The Lich King (Adventure Time) by Duncan Fegredo Comic Art

This also led to a strange adventure where I helped reunite Mark Waid with the first-ever drawing of a character he co-created, Impulse.

Anyway, December is still going on and I think I have a few good pieces left in me before the year’s out.  But that certainly was a lot of stuff, wasn’t it?

On to 2013!  I’ll try to have fewer slack months next year.

This is just a link to some links I’ve had run on Boing Boing, as a reminder that my obscure knowledge runs HIGH.

http://www.google.com/cse?cx=partner-pub-2170174688585464%3Ad58nno-rqp8&ie=ISO-8859-1&q=%22Zack+sez%22&siteurl=#gsc.tab=0&gsc.q=%22Zack%20sez%22&gsc.page=1

I wanted to do a few original posts about children’s books I liked.

This one is about a great author and illustrator whose work I discovered just a few years ago, Jan Pienkowski.

I found out about Pienkowski’s stuff when I picked up a copy of his pop-up book ROBOT at a used bookstore a few years ago.

Even my adult friends quickly proclaimed this “the best thing ever.”

What I loved about the book was not just the vivid, surreal, cartoony quality of the pop-up images, but how fully-realized the simple story (a robot writes a letter home to his family, and we see their domestic life) was.

Most pop-up books just have a few images extend off the page a little.  ROBOT went further — images were double-sided, so if you look behind the copy of the letter the mom-robot is holding on the first page, the entire text of the story is written on it!  There are tons and tons of gags hidden in the pages, and that is the kind of thing I love.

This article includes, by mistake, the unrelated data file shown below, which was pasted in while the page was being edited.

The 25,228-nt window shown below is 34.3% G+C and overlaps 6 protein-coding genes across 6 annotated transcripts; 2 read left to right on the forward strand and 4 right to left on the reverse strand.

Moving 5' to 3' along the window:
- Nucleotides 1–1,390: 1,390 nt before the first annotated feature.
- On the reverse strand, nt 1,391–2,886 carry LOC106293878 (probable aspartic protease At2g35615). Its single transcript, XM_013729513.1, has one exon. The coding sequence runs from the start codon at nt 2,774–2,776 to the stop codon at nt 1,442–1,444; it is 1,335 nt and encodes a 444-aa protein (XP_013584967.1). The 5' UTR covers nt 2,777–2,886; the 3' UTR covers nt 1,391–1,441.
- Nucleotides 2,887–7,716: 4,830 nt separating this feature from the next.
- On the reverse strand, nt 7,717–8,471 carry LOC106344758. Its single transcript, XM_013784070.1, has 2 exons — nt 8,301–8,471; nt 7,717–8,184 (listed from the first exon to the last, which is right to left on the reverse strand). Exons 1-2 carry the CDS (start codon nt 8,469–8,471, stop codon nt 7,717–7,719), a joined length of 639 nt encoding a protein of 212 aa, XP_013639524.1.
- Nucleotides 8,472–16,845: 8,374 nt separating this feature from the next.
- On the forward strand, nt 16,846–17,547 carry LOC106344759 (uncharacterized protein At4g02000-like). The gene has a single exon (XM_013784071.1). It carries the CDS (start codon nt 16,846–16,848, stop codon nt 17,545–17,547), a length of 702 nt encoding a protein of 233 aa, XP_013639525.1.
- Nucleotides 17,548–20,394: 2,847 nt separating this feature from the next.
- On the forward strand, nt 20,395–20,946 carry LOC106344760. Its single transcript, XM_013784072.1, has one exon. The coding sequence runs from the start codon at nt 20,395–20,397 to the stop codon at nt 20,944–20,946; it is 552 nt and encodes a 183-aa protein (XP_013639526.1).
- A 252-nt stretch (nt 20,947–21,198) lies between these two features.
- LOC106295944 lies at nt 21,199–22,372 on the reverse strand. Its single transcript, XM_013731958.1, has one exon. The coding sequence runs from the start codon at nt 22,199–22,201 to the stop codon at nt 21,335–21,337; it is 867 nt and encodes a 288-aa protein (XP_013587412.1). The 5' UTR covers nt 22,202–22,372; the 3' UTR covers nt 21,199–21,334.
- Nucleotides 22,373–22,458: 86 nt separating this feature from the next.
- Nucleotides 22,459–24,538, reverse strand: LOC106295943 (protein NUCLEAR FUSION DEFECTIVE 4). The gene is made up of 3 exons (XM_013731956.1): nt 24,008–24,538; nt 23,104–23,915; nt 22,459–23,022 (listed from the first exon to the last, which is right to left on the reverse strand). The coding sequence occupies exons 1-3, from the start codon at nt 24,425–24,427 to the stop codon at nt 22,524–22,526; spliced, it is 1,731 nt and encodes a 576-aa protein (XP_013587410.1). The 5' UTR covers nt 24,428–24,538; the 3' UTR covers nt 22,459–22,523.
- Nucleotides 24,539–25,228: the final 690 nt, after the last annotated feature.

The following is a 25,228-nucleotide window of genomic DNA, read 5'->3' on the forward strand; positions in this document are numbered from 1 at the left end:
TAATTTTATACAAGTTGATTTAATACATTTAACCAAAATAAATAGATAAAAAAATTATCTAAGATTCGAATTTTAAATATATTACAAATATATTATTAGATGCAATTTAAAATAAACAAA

Obviously, it’s hard to show a pop-up book on the Internet, but I did find this YouTube video of ROBOT:

And here’s a few spreads from the book:

The book is sadly out of print, but some Amazon sellers have a newer printing available pretty cheap.

I found out that Pienkowski was even better-known for HAUNTED HOUSE, another pop-up book.  This one still shows up in most bookstores, and is great fun to leave lying around at a Halloween party.  People smile and gasp at the clever pop-ups, which have humorously grotesque monsters leaping out at you!

Here’s some images from inside the book, via Pienkowski’s website:

I love the spaghetti monster in the corner.

HAUNTED HOUSE was back in print as of 2005, but seems to be out again — though copies are still on Amazon sellers’ stores.

It also inspired a CD-ROM game years ago!

It’s not as fun as the pop-up book, but I do like seeing his creations come to “life.”

Pienkowski’s also well-known for his uniquely-illustrated fairy tales.

His style combines employs silhouettes for human characters, while putting them against lush, colorful backgrounds.  Some of these have been classic tales he’s adapted himself, while others are done in collaboration with the great children’s author Joan Aiken (THE WOLVES OF  WILLOUGHBY CHASE).

There’s a number of different editions of Pienkowski’s work out, but I recommend really shopping carefully — some of the printings of the Aiken books use a different illustrator, or have black-and-white illustrations only.

I like the B&W and color ones — it creates a certain anonymous effect for the children in the stories, as though this could be happening to anyone, even you.

Also, I love the candy-colored palate from these earlier collections.  It gives the tales a dreamlike quality, vivid and fade all at once.